Correction to line six: As reads: A young woman, surname Arnold, should read Ann Arnold. Disregard” whose Christian name presently escapes me”. Line nine immediately following American War of Independence”. Should read: as well as the War of 1812-1814. Line nine continues, as it reads: “and several thousand fought in the War of the Southern Rebellion”. Should more correctly read: ” and several hundreds of Arnold men fought in the War of the Southern Rebellion, under the Battle Flag (The Stars and Bars) of the Confederate States Army. Line ten as reads following “the King Phillip War,” should be corrected to read: “the King Phillip War, the King William War, and the Queen Ann War,” Line 16 and 17 following “the War in the Pacific”. New sentence to read: Those general officers were Lieutenant General, then Major General William Howard Arnold, commanding the 23rd (Americal) Infantry Division, who went on to command the Fifth United States Army; Major General Archibald “Archie” Vincent Arnold, Pacific War divisional commander; Major General Richard William Arnold, U.S. Army Chief of Chaplains and Bishop of the Holy Roman Catholic Church; as well as, Major General William Richard Arnold, and, Brigadier General Milton Wylie Arnold. Several other American Soldiers, surnamed Arnold, have risen to become General Officers in the United States Army following the Second World War. I cannot speak to the possibility of Arnold men in the U.S. Navy, Marine Corps, or the U.S. Coast Guard who rose to become Flag Officers, nor can I speak to those Arnold men who might have risen to General Officer rank in the U.S. Air Force. Richard Robert Arnold is the only man known to this writer to qualify as a NASA Astronaut and to serve his country in space. Lines nineteen and, twenty, as reads: “as it is presently understood were named Arnold, apparently, it seems, they were father and son.” Should more correctly read: were Ynyr or Ynir, King of Gwentland who flourished about the middle of the twelfth century, and who paternally descended from Ynyr or Ynir, the second son of Cadwaladr, King of the Britons”, all three of whom were of ancient Welsh ancestry, this pedigree is as recorded in the College of Arms of the present-day, United Kingdom. /signed/ V/R Jack R. Arnold, SFC, 18B, U.S. Army Special Forces (Ret.). e-mail address is as above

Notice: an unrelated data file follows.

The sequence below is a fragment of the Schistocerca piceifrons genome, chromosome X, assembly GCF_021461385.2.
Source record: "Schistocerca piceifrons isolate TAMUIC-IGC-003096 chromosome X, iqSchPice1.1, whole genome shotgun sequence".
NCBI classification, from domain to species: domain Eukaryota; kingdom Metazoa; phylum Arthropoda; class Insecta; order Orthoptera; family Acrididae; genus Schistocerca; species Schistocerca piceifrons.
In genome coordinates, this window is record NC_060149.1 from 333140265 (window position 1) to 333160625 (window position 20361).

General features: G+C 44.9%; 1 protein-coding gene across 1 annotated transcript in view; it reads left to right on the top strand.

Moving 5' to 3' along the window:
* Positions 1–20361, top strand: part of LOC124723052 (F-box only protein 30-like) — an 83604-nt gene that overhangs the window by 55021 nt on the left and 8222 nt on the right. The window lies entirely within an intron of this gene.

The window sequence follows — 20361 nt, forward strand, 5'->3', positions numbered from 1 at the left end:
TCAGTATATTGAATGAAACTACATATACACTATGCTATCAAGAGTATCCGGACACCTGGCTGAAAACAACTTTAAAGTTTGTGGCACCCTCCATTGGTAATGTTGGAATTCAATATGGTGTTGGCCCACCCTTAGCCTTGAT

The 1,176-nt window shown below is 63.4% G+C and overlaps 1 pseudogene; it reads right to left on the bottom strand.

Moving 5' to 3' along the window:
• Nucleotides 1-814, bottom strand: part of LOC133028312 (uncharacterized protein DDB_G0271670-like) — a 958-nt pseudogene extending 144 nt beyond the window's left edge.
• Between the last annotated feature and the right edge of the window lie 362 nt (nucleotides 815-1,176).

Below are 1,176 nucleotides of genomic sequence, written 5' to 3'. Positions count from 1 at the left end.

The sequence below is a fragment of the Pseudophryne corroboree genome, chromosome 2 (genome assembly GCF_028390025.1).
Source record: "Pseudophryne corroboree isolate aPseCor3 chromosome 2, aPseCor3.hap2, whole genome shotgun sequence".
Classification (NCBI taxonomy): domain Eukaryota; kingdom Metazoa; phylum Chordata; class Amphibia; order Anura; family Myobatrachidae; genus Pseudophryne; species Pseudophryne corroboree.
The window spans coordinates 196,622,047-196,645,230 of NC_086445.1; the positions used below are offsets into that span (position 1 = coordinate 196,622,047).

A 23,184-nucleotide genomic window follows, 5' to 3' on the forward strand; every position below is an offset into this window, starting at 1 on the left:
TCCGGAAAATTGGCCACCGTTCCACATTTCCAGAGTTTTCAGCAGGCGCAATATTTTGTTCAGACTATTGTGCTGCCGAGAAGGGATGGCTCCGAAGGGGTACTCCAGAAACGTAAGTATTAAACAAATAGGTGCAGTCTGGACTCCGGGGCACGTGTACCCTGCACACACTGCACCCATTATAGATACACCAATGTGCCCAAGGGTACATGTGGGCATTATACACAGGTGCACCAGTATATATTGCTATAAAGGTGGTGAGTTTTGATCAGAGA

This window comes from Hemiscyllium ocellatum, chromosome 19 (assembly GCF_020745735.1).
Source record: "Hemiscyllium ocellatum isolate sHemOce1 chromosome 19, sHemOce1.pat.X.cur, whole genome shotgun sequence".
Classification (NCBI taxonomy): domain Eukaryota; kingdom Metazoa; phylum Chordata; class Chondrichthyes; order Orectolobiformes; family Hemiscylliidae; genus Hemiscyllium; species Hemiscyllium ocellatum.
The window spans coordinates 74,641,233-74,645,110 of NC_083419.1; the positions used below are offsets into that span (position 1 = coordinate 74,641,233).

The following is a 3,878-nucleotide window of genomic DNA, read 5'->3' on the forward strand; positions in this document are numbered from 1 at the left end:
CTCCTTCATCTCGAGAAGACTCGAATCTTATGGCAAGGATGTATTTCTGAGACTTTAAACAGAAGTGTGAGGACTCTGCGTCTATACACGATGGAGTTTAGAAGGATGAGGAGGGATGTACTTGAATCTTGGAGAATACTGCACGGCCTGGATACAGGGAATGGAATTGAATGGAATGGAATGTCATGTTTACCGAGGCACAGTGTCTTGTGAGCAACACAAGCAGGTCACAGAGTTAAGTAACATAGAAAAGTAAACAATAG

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References   [ + ]

1. Understanding Signs & Symbols – Heraldry, S. Oliver & G. Croton, Quantum, London, 2013, P53
2. A Glossary of Terms used in British Heraldry, J.H. Parker, Oxford, 1847, P11
3. A Glossary of Terms used in British Heraldry, J.H. Parker, Oxford, 1894, Entry:Sable
4. Boutell’s Heraldry, J.P. Brooke-Little, Warne, (revised Edition) London 1970, P 26
5. The Symbolisms of Heraldry, W. Cecil Wade, George Redway, London, 1898 P35
6. The Symbolisms of Heraldry, W. Cecil Wade, George Redway, London, 1898 P36
7. Understanding Signs & Symbols – Heraldry, S. Oliver & G. Croton, Quantum, London, 2013, P53
8. A Complete Guide to Heraldry, A.C. Fox-Davies, Bonanza (re-print of 1909 Edition), New York, 1978, P77
9. A Display of Heraldry, J. Guillim, Blome, London, 1679, (various)
10. The Pursuivant of Arms, J. R. Planche, Hardwicke, London 1859
11. The Symbolisms of Heraldry, W. Cecil Wade, George Redway, London, 1898 P45
12. A Glossary of Terms used in British Heraldry, J.H. Parker, Oxford, 1894, Entry:Dolphin
13. The Symbolisms of Heraldry, W. Cecil Wade, George Redway, London, 1898 P83
14. Boutell’s Heraldry, J.P. Brooke-Little, Warne, (revised Edition) London 1970, P 89
15. A Glossary of Terms used in British Heraldry, J.H. Parker, Oxford, 1894, Entry:Pheon
16. The Symbolisms of Heraldry, W. Cecil Wade, George Redway, London, 1898 P111